Manpage of KILLPG
KILLPGSection: Linux Programmer's Manual (2)
NAMEkillpg - send signal to a process group
int killpg(int pgrp, int sig);
Feature Test Macro Requirements for glibc (see feature_test_macros(7)):
- _XOPEN_SOURCE >= 500
|| /* Since glibc 2.19: */ _DEFAULT_SOURCE
|| /* Glibc versions <= 2.19: */ _BSD_SOURCE
DESCRIPTIONkillpg() sends the signal sigto the process group pgrp. See signal(7) for a list of signals.
If pgrpis 0, killpg() sends the signal to the calling process's process group. (POSIX says: If pgrpis less than or equal to 1, the behavior is undefined.)
For the permissions required to send a signal to another process, see kill(2).
RETURN VALUEOn success, zero is returned. On error, -1 is returned, and errnois set appropriately.
- sigis not a valid signal number.
- The process does not have permission to send the signal to any of the target processes. For the required permissions, see kill(2).
- No process can be found in the process group specified by pgrp.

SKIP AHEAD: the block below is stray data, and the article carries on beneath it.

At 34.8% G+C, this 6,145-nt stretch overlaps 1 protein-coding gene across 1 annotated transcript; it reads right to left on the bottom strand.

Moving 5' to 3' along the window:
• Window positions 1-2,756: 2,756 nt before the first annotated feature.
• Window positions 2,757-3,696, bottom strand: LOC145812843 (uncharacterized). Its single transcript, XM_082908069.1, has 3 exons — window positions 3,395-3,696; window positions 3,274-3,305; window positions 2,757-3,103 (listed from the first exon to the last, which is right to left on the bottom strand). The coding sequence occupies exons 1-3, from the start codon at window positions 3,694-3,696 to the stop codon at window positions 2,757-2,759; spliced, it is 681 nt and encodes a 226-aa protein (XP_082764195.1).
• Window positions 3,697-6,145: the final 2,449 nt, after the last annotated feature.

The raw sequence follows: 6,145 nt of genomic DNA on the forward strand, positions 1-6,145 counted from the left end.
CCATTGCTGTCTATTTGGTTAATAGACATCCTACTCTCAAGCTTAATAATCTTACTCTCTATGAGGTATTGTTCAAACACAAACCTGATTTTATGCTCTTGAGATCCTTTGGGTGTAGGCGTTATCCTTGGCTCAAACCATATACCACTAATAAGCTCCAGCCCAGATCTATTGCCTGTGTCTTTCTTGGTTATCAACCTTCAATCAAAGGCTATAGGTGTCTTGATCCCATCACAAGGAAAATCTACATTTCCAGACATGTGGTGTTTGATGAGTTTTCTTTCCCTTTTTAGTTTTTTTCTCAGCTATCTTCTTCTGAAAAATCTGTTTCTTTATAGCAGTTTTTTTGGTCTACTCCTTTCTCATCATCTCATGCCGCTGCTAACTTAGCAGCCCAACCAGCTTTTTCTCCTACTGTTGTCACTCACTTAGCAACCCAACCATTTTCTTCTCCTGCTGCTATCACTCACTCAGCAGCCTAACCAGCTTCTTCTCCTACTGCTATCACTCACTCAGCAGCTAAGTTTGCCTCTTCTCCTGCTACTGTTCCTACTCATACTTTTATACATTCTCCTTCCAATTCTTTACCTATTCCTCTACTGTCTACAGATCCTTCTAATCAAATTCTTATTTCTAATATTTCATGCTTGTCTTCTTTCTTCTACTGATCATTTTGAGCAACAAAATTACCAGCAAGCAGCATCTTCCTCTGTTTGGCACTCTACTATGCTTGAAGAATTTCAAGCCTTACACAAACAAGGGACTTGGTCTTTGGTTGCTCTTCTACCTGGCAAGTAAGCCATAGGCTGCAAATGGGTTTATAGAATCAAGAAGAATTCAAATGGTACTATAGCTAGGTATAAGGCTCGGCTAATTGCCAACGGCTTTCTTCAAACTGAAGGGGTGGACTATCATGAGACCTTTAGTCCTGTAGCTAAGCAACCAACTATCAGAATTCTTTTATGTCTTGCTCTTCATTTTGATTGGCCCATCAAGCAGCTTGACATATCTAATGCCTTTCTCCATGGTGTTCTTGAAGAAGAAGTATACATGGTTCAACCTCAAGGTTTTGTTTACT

- The process group was given as 0 but the sending process does not have a process group.
CONFORMING TOPOSIX.1-2001, POSIX.1-2008, SVr4, 4.4BSD (killpg() first appeared in 4BSD).
NOTESThere are various differences between the permission checking in BSD-type systems and System V-type systems. See the POSIX rationale for kill(). A difference not mentioned by POSIX concerns the return value EPERM: BSD documents that no signal is sent and EPERMreturned when the permission check failed for at least one target process, while POSIX documents EPERMonly when the permission check failed for all target processes.
C library/kernel differencesOn Linux, killpg() is implemented as a library function that makes the call kill(-pgrp, sig).
SEE ALSOgetpgrp(2), kill(2), signal(2), capabilities(7), credentials(7)
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